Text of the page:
11 July 2012
Type Tuesday: Naked words
Type-only book covers: austere, functional … or shouting out loud
Once upon a time, book jackets were almost all pure typographic compositions: these were the books one could not judge by their covers, writes Jason Godfrey in ‘Naked words’, Eye 82.The tradition continued into the twentieth century, especially in non-English language publishing – the Parisian house Gallimard still issues its Collection Blanche of classic French literature in a jacket that has barely changed since it was first laid out by the Bruges printer Verbeke in 1911: black author text and red title text in Didot, centred on an ivory stock within a red and black border.
Top: Biblioteca Sansoni’s 1965 edition of Storia dello spirito russo. Massimo Vignelli’s uncompromising black on white sans serif layout runs up the cover from bottom to top, and continues the vertical type on to the spine and back cover.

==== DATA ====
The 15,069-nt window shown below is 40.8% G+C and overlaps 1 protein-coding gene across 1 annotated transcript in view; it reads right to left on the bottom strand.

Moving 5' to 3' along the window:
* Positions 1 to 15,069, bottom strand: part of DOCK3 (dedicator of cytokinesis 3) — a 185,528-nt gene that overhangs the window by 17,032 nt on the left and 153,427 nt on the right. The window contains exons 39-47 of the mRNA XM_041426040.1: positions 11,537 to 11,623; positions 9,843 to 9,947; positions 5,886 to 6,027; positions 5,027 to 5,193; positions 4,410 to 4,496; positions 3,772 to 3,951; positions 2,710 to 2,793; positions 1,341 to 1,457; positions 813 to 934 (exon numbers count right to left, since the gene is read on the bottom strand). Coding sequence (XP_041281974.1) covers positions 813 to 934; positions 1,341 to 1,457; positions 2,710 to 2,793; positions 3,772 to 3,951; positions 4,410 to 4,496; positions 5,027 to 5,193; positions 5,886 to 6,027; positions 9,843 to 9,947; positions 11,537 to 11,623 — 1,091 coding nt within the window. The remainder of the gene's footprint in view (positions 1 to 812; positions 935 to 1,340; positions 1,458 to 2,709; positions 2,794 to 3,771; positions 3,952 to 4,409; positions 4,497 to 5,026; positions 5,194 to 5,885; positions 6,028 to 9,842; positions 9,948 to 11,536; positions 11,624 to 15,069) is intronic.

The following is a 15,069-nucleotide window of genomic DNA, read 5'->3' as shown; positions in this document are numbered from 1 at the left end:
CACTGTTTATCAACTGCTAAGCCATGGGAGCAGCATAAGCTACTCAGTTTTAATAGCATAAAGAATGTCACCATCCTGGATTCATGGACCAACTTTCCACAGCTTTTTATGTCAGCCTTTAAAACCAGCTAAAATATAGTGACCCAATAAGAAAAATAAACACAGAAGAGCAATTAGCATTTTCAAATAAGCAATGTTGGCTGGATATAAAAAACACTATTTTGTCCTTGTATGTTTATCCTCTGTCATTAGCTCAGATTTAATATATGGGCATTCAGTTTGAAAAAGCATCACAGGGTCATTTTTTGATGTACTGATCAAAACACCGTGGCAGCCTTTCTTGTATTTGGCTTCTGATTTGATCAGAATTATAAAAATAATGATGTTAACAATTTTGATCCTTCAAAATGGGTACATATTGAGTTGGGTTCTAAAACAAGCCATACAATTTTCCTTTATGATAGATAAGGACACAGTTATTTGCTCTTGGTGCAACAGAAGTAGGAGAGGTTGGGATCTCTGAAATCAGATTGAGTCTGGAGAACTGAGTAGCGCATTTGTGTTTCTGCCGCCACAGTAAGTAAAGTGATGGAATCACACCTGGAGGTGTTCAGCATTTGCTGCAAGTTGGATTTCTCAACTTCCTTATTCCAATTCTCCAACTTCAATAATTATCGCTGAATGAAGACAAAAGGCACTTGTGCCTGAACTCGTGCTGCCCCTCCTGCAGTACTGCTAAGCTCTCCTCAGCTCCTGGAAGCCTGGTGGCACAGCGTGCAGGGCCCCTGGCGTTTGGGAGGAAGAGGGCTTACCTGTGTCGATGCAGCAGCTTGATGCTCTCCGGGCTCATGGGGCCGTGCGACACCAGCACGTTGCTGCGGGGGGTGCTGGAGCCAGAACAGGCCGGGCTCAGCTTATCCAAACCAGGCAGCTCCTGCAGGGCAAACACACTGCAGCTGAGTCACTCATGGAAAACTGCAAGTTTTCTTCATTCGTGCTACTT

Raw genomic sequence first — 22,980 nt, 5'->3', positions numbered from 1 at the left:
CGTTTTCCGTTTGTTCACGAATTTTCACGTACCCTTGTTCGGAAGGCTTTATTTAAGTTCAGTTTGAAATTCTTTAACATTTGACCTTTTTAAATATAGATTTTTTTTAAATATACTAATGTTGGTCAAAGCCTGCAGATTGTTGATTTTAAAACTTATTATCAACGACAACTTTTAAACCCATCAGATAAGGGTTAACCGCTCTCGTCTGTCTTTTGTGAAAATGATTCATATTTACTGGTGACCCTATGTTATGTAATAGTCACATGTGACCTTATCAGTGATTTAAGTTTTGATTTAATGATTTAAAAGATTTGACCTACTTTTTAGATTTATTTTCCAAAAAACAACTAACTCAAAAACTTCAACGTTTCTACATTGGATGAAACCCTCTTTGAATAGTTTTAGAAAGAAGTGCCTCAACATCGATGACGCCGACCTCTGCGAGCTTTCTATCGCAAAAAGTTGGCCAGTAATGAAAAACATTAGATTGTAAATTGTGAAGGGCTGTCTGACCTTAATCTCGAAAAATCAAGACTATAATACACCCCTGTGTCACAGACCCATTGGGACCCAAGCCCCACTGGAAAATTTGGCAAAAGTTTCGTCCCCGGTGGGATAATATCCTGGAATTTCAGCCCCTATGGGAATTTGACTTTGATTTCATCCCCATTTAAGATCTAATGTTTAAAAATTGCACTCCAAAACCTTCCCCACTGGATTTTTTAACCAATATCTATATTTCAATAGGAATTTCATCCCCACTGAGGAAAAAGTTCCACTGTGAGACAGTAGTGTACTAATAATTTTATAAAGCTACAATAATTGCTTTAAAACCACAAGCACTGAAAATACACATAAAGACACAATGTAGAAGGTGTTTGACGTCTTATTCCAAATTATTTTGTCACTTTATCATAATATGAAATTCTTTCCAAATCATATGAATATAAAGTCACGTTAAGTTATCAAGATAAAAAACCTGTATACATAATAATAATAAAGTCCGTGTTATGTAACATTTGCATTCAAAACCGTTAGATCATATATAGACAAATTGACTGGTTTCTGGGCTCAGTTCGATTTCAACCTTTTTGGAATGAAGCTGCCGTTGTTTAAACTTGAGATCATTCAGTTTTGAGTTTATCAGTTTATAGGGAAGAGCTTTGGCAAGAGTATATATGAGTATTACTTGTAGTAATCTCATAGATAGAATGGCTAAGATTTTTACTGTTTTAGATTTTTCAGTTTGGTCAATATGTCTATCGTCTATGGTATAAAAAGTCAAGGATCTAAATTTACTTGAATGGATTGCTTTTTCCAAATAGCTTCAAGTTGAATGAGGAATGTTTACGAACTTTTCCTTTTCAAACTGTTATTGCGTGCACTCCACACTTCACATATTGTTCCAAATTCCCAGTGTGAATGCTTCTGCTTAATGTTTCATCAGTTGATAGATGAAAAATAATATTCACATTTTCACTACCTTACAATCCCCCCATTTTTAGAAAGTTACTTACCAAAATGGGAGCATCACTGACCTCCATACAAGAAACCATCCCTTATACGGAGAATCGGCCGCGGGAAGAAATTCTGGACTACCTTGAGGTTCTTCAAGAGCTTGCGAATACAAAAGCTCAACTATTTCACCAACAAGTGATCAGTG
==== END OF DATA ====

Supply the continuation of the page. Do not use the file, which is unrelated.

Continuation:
But there have been notable upholders of the tradition in the English-speaking world: Gollancz’s distinctive use of red and black type on yellow stock, from 1928 onwards; the original banded Penguins designed by Edward Young in 1935; Berthold Wolpe’s Faber covers, which defined generations of English novelists, poets and playwrights from the 1940s to the 1970s; Alvin Lustig’s eclectic choices of font for the paperback publisher Meridian in the 1950s.
Read more on the Eye website, and in Eye no. 82 vol. 21.
Above and below: Stanley Morison became a director of Gollancz in 1928 and advised it on design for the next ten years. His legacy of yellow (Morgan’s Yellow Radiant) paper covers with black, red and magenta type continued for decades. (The copies shown here date from the early to mid-1930s.) Morison’s large headline fonts and pull quotes were radical at the time, especially when used with the then new Gill sans typeface.
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